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Macro Roundup (Oct 27)

iconOct 27, 2021 09:13
The U.S. dollar edged up on Tuesday in narrow-range trading as markets awaited news from upcoming central bank meetings that might spark volatility.

SHANGHAI, Oct 27 (SMM) - This is a roundup of global macroeconomic news last night and what is expected today.

The U.S. dollar edged up on Tuesday in narrow-range trading as markets awaited news from upcoming central bank meetings that might spark volatility.

After a report showed that U.S. consumers were more confident about the economy than expected, the dollar index rose modestly and was up 0.1% at 93.9280 at 3:30 p.m. EDT.

The greenback mostly hovered around a point midway between its one-year high reached earlier this month and the one-month low touched early on Monday.

Analysts said the dollar might continue to hold steady pending a slew of central bank meetings and economic data that could shift views on interest rates, inflation and growth rates.

Yields on 10-year U.S. and German government securities also stayed in narrow ranges before the yield on the benchmark U.S. 10-year note slipped to 1.6185% in the afternoon in New York.

U.S. stock index futures were little changed during overnight trading on Tuesday after the Dow and S&P closed at record highs as earnings season continues.

Futures contracts tied to the Dow Jones Industrial Average and S&P 500 were flat. Nasdaq 100 futures declined 0.09%.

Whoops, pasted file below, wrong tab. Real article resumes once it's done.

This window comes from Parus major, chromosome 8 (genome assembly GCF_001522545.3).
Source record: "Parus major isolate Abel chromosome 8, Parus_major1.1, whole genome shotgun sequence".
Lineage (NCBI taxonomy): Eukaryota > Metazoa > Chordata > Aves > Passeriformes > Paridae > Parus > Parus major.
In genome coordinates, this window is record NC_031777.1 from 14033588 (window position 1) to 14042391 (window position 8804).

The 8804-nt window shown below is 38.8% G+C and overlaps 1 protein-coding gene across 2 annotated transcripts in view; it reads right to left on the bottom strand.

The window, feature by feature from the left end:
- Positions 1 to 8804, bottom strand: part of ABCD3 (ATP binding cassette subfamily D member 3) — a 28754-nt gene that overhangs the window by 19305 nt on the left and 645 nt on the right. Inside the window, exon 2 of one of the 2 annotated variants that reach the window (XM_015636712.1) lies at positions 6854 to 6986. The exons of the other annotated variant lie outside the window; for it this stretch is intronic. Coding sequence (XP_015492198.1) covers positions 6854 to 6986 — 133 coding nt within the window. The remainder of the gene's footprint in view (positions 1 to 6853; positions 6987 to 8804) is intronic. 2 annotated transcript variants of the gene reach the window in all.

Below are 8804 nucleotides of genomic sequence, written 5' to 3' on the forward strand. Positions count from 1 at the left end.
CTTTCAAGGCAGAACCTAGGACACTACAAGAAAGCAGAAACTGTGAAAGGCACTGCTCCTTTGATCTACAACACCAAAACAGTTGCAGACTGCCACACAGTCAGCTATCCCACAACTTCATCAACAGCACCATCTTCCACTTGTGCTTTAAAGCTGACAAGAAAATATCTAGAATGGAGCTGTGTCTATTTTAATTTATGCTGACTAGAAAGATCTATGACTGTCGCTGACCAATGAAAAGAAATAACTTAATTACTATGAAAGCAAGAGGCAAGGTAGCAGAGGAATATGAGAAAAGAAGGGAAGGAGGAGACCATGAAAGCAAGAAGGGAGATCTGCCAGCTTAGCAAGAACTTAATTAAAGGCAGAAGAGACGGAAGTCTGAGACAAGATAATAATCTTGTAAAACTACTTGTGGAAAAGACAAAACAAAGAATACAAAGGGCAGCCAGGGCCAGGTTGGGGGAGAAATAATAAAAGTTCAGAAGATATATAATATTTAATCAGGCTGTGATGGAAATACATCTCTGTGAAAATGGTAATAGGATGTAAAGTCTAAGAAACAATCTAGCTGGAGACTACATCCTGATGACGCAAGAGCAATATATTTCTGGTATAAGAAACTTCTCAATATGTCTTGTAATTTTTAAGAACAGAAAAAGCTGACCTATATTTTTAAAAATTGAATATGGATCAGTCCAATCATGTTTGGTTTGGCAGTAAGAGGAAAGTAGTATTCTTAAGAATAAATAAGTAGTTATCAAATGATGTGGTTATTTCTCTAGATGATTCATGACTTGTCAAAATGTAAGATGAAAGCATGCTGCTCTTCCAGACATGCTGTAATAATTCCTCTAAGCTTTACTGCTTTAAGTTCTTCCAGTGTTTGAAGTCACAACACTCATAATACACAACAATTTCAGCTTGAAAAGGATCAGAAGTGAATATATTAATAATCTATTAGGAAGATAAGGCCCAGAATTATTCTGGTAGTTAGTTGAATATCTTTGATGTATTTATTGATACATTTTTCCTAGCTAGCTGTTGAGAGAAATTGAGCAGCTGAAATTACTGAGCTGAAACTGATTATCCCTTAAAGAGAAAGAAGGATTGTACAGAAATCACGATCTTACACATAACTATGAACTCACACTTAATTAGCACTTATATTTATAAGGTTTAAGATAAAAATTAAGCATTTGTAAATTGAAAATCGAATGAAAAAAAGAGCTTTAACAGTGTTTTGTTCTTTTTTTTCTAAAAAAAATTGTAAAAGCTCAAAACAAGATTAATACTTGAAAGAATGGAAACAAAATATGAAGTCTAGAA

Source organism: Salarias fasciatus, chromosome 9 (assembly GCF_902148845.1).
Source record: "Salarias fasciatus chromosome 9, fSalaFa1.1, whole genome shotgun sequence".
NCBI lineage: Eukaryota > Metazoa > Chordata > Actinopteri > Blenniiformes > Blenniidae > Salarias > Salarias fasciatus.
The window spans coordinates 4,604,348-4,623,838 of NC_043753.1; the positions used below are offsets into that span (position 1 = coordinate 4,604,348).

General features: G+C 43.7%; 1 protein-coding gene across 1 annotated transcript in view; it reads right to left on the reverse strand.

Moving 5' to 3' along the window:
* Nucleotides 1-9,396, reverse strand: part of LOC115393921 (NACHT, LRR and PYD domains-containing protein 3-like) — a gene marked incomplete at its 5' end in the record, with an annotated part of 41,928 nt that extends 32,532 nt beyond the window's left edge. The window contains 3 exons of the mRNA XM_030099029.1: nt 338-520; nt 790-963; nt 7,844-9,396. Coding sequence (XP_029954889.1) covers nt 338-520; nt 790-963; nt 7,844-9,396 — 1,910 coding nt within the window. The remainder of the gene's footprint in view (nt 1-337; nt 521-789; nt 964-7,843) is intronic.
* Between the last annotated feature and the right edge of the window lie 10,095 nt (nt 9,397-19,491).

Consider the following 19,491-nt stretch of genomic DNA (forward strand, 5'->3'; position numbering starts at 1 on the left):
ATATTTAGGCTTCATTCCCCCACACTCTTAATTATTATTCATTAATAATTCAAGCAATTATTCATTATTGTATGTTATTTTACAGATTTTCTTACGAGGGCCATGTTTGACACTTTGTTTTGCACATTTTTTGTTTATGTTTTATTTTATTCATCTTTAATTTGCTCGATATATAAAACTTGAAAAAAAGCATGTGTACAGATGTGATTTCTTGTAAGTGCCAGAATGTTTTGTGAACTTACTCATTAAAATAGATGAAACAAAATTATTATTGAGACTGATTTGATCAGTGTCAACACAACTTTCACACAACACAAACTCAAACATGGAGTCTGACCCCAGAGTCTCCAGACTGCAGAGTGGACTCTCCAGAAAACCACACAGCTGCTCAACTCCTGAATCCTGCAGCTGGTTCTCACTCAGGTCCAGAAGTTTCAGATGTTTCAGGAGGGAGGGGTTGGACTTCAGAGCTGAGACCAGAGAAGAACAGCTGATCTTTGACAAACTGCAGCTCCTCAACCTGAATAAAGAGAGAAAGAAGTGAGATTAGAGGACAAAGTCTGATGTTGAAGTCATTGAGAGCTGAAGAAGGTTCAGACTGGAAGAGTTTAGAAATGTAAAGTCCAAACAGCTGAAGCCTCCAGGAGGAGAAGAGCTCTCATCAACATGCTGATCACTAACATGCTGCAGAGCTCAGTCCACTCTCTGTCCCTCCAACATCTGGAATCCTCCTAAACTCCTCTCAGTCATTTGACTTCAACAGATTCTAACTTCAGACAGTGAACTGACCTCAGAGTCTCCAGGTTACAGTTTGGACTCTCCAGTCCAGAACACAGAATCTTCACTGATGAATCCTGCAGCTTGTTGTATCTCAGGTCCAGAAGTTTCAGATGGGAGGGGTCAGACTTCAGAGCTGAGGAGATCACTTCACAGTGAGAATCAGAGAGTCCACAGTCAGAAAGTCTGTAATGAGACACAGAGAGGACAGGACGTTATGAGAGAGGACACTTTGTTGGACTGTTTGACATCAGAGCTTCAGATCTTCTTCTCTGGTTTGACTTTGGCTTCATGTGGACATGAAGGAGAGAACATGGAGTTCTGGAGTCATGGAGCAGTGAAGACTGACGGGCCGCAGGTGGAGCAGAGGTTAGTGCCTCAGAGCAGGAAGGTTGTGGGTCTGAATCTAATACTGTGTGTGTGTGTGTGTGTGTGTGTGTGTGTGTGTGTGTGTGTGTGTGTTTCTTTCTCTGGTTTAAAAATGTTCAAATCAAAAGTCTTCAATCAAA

During regular trading the Dow advanced roughly 15 points to end the day at an all-time high. It was the 30-stock benchmark’s third straight day of gains and fifth positive session in the last six. Earlier in the session the Dow jumped about 150 points to also hit a record intraday high.

The S&P gained 0.18% for its ninth positive session in the last ten, and also hit both a record intraday and closing high. It was the benchmark index’s 70th intraday high of 2021, and 57th record closing of the year.

The Nasdaq Composite gained 0.06% for its third positive session in four. Facebook weighed on the tech-heavy index, with shares of the social media company dipping 3.9%.

Oil prices edged up to their highest since 2014 on Tuesday, supported by a global supply shortage and strong demand in the United States, the world’s biggest consumer.

The rally came ahead of U.S. inventory reports from the American Petroleum Institute (API), an industry group, on Tuesday and the U.S. Energy Information Administration on Wednesday.

Analysts expect the latest weekly U.S. oil inventory data to show a 1.9 million-barrel build in crude stocks.

Brent futures rose 41 cents, or 0.5%, to settle at $86.40 a barrel, while U.S. West Texas Intermediate (WTI) crude ended 89 cents, or 1.1%, higher at $84.65.

Those were the highest closes for both global benchmarks since October 2014.

Gold prices fell as much as 1.5% on Tuesday, snapping a five-session long streak of gains, as the dollar firmed and strong company earnings bolstered appetite for riskier assets.

Spot gold was down 0.9% at $1,790.54 per ounce by 01:46 p.m. EDT. U.S. gold futures for December delivery settled down 0.7% to $1,793.40 per ounce.

Mainland Chinese stocks closed lower as the Shanghai composite slipped 0.34% to 3,597.64 while the Shenzhen component shedding 0.363% to 2,424.39. Hong Kong’s Hang Seng index shed 0.36% to close at 26,038.27.

Real estate stocks in Hong Kong declined in Tuesday trade amid fears that Beijing could tax property owners.

The pan-European Stoxx 600 closed up by 0.8%, with travel and leisure stocks jumping 1.9% to lead gains with most sectors and major bourses firmly in positive territory.


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